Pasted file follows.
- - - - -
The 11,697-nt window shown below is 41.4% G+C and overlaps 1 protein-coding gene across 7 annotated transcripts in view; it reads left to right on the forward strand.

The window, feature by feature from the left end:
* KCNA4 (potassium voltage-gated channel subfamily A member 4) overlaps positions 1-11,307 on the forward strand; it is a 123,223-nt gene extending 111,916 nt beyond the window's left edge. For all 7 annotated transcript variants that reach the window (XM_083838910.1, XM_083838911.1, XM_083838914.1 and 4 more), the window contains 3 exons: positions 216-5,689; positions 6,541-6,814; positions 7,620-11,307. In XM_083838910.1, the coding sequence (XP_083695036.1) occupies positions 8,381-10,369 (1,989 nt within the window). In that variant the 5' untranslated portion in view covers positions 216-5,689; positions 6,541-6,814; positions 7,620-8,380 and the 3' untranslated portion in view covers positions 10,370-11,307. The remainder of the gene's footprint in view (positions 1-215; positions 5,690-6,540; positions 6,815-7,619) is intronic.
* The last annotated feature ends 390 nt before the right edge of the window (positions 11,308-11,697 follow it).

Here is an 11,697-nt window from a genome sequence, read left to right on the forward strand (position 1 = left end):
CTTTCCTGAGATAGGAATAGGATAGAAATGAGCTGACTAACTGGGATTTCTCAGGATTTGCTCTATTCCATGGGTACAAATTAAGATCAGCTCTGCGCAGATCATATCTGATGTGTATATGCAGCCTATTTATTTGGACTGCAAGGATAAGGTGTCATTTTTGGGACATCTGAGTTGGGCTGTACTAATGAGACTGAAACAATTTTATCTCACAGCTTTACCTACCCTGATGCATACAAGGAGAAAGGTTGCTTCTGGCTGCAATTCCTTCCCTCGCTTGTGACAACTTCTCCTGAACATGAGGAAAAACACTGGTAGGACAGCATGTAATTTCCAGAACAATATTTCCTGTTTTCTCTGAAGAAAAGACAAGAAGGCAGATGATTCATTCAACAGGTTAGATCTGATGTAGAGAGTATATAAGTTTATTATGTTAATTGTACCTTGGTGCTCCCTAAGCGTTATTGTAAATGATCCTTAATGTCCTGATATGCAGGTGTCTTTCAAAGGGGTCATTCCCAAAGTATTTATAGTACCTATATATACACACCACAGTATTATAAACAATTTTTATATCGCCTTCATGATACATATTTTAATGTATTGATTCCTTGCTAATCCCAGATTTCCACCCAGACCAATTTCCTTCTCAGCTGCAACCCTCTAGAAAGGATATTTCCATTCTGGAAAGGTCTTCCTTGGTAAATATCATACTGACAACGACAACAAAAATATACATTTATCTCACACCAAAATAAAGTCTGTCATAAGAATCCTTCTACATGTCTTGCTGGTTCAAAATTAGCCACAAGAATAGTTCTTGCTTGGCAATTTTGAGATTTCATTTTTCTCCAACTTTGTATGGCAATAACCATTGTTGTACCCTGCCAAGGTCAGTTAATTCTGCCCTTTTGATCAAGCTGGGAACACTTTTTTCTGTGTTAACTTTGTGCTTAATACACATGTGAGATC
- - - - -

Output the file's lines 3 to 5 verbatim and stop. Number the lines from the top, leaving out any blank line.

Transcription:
* KCNA4 (potassium voltage-gated channel subfamily A member 4) overlaps positions 1-11,307 on the forward strand; it is a 123,223-nt gene extending 111,916 nt beyond the window's left edge. For all 7 annotated transcript variants that reach the window (XM_083838910.1, XM_083838911.1, XM_083838914.1 and 4 more), the window contains 3 exons: positions 216-5,689; positions 6,541-6,814; positions 7,620-11,307. In XM_083838910.1, the coding sequence (XP_083695036.1) occupies positions 8,381-10,369 (1,989 nt within the window). In that variant the 5' untranslated portion in view covers positions 216-5,689; positions 6,541-6,814; positions 7,620-8,380 and the 3' untranslated portion in view covers positions 10,370-11,307. The remainder of the gene's footprint in view (positions 1-215; positions 5,690-6,540; positions 6,815-7,619) is intronic.
* The last annotated feature ends 390 nt before the right edge of the window (positions 11,308-11,697 follow it).

Here is an 11,697-nt window from a genome sequence, read left to right on the forward strand (position 1 = left end):